Tim Brunson DCH

Welcome to The International Hypnosis Research Institute Web site. Our intention is to support and promote the further worldwide integration of comprehensive evidence-based research and clinical hypnotherapy with mainstream mental health, medicine, and coaching. We do so by disseminating, supporting, and conducting research, providing professional level education, advocating increased level of practitioner competency, and supporting the viability and success of clinical practitioners. Although currently over 80% of our membership is comprised of mental health practitioners, we fully recognize the role, support, involvement, and needs of those in the medical and coaching fields. This site is not intended as a source of medical or psychological advice. -- Tim Brunson, PhD

Energy healing for cancer: a critical review.



BACKGROUND: This article explores the evidence base of efficacy and effectiveness of 'energy healing' for cancer patients. The term 'energy healing' refers to a wide variety of therapies which are based on the premise that the healer transfers energy to the patient. Among the most researched forms of energy healing are reiki, therapeutic touch and healing touch. MATERIAL AND METHODS: PubMed, AMED, JStor, Social Science Citation Index and PsycInfo databases were searched, and articles were rated according to the SIGN (Scottish Intercollegiate Guidelines Network) quality scale. Six quantitative and two qualitative studies on the efficacy and effectiveness of energy healing for cancer patients met the inclusion criteria. RESULTS: None of the studies are of a size or quality that allows to draw reliable conclusions. The results of the studies are, however, interesting and should be considered when developing new studies and hypotheses on working mechanisms. CONCLUSION: The existing research does not allow conclusions regarding the efficacy or effectiveness of energy healing. Future studies should adhere to existing standards of research on the efficacy and effectiveness of a treatment, and given the complex character of potential outcomes, cross-disciplinary methodologies may be relevant. To extend the scope of clinical trials, psychosocial processes should be taken into account and explored, rather than dismissed as placebo.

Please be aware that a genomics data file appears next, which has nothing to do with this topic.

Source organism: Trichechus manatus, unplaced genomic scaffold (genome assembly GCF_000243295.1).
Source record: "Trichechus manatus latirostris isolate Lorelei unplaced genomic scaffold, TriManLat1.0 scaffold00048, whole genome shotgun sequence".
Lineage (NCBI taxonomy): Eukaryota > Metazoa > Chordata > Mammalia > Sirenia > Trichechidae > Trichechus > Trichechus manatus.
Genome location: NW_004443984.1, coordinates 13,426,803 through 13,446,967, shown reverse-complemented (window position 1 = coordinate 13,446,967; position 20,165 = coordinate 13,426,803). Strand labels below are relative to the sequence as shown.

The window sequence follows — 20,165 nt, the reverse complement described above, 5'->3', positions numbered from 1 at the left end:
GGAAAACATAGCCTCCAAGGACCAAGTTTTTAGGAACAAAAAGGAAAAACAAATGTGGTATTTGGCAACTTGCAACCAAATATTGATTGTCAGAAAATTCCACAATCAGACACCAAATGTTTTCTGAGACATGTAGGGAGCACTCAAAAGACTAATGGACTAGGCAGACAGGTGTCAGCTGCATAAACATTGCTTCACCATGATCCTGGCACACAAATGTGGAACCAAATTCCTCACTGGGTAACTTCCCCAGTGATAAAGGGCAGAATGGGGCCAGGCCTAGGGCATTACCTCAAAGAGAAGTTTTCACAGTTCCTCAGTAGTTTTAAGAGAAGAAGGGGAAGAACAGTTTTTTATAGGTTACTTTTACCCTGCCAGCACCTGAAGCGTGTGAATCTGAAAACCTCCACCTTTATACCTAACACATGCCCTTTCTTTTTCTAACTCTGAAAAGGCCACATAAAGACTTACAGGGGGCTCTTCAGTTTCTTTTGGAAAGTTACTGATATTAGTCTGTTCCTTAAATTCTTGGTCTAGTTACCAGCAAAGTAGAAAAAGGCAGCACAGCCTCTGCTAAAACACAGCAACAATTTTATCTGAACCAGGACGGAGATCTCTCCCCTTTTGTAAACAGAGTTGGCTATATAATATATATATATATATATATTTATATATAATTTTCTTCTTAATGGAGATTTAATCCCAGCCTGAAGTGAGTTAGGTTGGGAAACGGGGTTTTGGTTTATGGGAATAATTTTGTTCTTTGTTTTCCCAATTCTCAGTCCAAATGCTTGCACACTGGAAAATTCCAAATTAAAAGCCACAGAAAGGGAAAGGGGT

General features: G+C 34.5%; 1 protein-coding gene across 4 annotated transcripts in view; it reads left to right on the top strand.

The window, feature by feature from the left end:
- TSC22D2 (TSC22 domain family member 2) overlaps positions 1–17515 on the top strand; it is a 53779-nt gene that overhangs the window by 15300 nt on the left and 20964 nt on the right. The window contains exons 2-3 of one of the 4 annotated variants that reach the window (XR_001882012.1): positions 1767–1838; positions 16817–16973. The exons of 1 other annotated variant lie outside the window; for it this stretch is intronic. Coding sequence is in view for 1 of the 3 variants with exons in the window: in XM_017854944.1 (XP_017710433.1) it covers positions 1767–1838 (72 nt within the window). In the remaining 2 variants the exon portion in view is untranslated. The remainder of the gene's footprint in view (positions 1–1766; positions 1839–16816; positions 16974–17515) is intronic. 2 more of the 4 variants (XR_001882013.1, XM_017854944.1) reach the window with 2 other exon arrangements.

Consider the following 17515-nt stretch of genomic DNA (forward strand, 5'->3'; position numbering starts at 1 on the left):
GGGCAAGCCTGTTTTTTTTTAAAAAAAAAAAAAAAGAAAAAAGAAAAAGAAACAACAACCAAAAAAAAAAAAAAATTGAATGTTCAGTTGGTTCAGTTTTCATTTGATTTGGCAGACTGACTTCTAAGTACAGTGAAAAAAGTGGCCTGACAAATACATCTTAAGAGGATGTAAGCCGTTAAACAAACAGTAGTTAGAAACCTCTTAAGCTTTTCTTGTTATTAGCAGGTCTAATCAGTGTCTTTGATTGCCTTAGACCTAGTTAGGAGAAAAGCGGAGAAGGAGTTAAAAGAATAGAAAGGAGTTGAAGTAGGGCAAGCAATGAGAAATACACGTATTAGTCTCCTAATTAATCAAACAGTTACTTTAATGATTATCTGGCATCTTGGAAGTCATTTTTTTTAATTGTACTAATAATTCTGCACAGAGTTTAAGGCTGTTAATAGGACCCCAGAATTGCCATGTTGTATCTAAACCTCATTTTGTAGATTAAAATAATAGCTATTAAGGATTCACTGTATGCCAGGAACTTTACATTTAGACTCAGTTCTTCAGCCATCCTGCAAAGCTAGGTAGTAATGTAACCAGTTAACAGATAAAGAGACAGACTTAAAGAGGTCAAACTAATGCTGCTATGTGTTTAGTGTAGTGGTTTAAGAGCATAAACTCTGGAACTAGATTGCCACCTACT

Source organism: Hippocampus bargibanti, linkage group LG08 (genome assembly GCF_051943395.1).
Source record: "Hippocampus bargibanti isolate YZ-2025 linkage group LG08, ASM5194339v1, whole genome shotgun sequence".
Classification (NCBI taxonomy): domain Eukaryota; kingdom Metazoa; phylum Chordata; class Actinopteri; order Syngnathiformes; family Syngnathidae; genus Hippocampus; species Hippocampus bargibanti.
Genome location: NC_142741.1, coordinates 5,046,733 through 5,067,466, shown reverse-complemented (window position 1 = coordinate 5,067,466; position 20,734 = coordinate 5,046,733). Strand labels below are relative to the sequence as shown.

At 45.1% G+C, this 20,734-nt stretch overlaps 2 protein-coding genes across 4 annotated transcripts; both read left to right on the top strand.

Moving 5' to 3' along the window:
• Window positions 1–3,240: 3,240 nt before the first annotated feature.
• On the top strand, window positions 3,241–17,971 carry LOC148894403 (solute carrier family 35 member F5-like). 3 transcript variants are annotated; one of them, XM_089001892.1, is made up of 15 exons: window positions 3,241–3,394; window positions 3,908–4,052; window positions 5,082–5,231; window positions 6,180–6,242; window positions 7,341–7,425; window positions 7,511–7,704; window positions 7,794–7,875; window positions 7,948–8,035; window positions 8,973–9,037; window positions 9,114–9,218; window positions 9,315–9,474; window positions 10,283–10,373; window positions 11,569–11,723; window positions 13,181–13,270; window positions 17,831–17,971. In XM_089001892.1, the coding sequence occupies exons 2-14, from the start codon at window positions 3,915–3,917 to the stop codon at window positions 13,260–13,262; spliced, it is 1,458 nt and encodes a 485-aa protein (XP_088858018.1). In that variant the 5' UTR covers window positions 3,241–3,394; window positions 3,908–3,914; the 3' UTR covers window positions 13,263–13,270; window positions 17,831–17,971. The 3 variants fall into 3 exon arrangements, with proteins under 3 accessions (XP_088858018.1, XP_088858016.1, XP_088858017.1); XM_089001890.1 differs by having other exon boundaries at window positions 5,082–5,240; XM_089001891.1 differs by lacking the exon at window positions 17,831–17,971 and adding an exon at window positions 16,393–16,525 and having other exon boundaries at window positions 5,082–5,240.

Forsch Komplementmed. 2011;18(3):146-54. Agdal R, v B Hjelmborg J, Johannessen H. Institute of Public Health, University of Southern Denmark, J.B. Winslows Vej 9B st.th., Odense, Denmark. ragdal@health.sdu.dk

TrackBacks
There are no trackbacks for this entry.

Trackback URL for this entry:
http://www.hypnosisresearchinstitute.org/trackback.cfm?0461F36E-07A2-51E0-9AB75F692314F917

Comments
© 2000 - 2018The International Hypnosis Research Institute, All Rights Reserved.

Contact